The development of conscience, or moral development, involves the formation of a consistent value system on which to base decisions concerning behaviors.Conscience is generally concerned with individuals making distinctions about"right" and "wrong," or "good" and "bad." Morality refers to the agreement ofa group about the rightness or wrongness of certain behaviors. Values are underlying assumptions about standards that govern moral decisions.
Although morality has been a topic of discussion for religious leaders sincethe beginning of human civilization, the scientific study of moral development did not begin in earnest until the late 1950s. Lawrence Kohlberg (1927-1987), an American psychologist, was one of the first people to develop a theoryof moral development. Kohlberg was influenced by the work of Swiss psychologist, Jean Piaget. Piaget showed that children go through different developmental stages, from concrete to abstract, in learning to reason. Kohlberg took the idea of progressing through developmental stages and applied it to moral development or the development of conscience. Kohlberg tested and researched his theories while a professor at Harvard University, opening the door to the scientific study of moral development.
Kohlberg's Theory of Moral Development
Lawrence Kohlberg theorized that people went through six stages of moral development. He divided those stages in to three levels that he called pre-conventional morality, conventional morality, and post-conventional morality. By conventional, he meant the level that the average person reached. He theorizedthat people had to go through the stages of development in order, and that most moral development came from social interactions with other people.
Kohlberg's Level One pre-conventional morality, generally applies to the development of children between the ages of four and ten. It contains two stages.Stage 1 is the obedience and punishment stage. At this stage people behave morally in order to avoid punishment ("If I say bad words, my mommy will sendme to my room, so I won't say bad words because I don't want to be sent to myroom.") Stage 2 is the called the instrumental-relativist stage. In this stage, moral judgement is motivated by a need to to get what one wants, rather than any understanding of the greater good.("If I pick up my toys, my mommy will let me watch TV.")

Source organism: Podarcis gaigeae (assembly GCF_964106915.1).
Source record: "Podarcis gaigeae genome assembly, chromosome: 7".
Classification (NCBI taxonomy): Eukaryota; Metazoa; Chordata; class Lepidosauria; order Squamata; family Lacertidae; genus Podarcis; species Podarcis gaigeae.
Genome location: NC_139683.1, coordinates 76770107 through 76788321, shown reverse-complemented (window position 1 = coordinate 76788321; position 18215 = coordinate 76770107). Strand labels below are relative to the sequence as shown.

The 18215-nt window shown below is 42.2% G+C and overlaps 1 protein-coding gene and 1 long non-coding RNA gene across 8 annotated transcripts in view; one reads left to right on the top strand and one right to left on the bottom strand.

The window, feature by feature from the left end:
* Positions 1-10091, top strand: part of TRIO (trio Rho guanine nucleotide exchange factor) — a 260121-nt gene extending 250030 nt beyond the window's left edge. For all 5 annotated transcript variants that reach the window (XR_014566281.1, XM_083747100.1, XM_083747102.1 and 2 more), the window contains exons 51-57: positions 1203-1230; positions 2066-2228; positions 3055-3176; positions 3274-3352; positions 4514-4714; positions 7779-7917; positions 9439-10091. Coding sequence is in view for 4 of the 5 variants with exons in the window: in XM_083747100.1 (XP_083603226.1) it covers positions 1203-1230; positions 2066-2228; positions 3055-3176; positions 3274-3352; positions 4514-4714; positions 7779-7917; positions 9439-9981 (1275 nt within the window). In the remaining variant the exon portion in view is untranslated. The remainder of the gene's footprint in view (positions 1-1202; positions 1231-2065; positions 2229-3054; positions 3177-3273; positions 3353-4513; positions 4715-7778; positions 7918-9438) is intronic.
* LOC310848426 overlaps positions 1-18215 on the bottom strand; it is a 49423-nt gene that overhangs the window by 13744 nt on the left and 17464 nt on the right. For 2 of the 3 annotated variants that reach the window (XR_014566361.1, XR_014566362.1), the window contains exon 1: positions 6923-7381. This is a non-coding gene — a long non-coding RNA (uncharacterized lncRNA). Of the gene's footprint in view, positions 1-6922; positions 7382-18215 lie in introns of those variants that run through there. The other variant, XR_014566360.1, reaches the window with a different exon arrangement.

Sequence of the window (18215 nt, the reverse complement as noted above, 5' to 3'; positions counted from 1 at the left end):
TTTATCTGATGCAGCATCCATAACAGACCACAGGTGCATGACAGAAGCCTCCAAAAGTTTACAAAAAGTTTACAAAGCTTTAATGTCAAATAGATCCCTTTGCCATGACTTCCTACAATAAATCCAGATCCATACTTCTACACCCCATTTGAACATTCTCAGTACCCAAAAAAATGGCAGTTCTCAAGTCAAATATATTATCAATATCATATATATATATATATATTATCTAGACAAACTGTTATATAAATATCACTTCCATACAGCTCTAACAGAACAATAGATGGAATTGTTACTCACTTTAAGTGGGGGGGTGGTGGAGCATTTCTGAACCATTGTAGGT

Level Two, conventional morality, applies to pre-teens through adults. Stage3 is called the good boy/nice girl stage. In this stage, people's moral judgement is motivated by the desire to avoid rejection and disapproval of others.In this stage, peer pressure and doing things "because everyone is doing them" is a big factor. People mature out of stage 3 to stage 4, the law and order stage. Here an individual's moral judgement is affected by a sense of abiding by the law and responding to obligations of duty. This is a normal adult orientation.
Level 3, post conventionality morality, is not reached by all people. Stage 5is the social contract or legalistic stage. In this stage an individual's moral judgement is formed by respect for the community, a genuine interest in the good of all, and a respect for social order. In the final stage, stage 6,the individual makes moral judgements based on universal principals and his individual conscience.
Other Ways to Look at Moral Development
Kohlberg's six stages of moral development have been criticized for elevatingWestern, urban, intellectual (upper-class) understandings of morality, whilediscrediting rural, tribal, working-class, or Eastern moral understandings.Feminists have pointed out potential sexist elements in moral development theories devised by male researchers using male subjects only (such as Kohlberg's early work). Because women's experience in the world is different from men's in virtually every culture, it would stand to reason that women's moral development might differ from men's, perhaps in significant ways.
Researchers coming after Kohlberg have developed different ways of looking atmoral development. The social learning theory approach claims that humans develop morality by learning the rules of acceptable behavior from their external environment (an essentially behaviorist approach). Psychoanalytic theory proposes instead that morality develops through humans' conflict between theirinstinctual drives and the demands of society. Cognitive development theories view morality as an outgrowth of reasoning. Personality theories are holistic in their approach, taking into account all the factors that contribute tohuman development.
The differences between these approaches rest on two questions: 1) where do humans begin on their moral journey; and 2) where do they end up? In other words, how moral are infants at birth? And how is "moral maturity" defined? Whatis the ideal morality to which we aspire? The contrasting philosophies at the heart of the answers to these questions account for the different perspective of each moral development theory.
Those who believe infants are born with no moral sense, and that all moralityis learned, tend toward social learning or behaviorist theories. Others whobelieve humans are innately aggressive and completely self-centered are morelikely to accept psychoanalytic theories where morality is the learned management of socially destructive internal drives. People who believe it is reasoning abilities that separate human beings from the rest of creation find cognitive development theories most attractive. Finally, those who view humans asbeing born with a full range of potentialities will most likely be drawn to personality theories. Built into the research of moral development are these different views of humans, making it difficult to compare and contrast study results.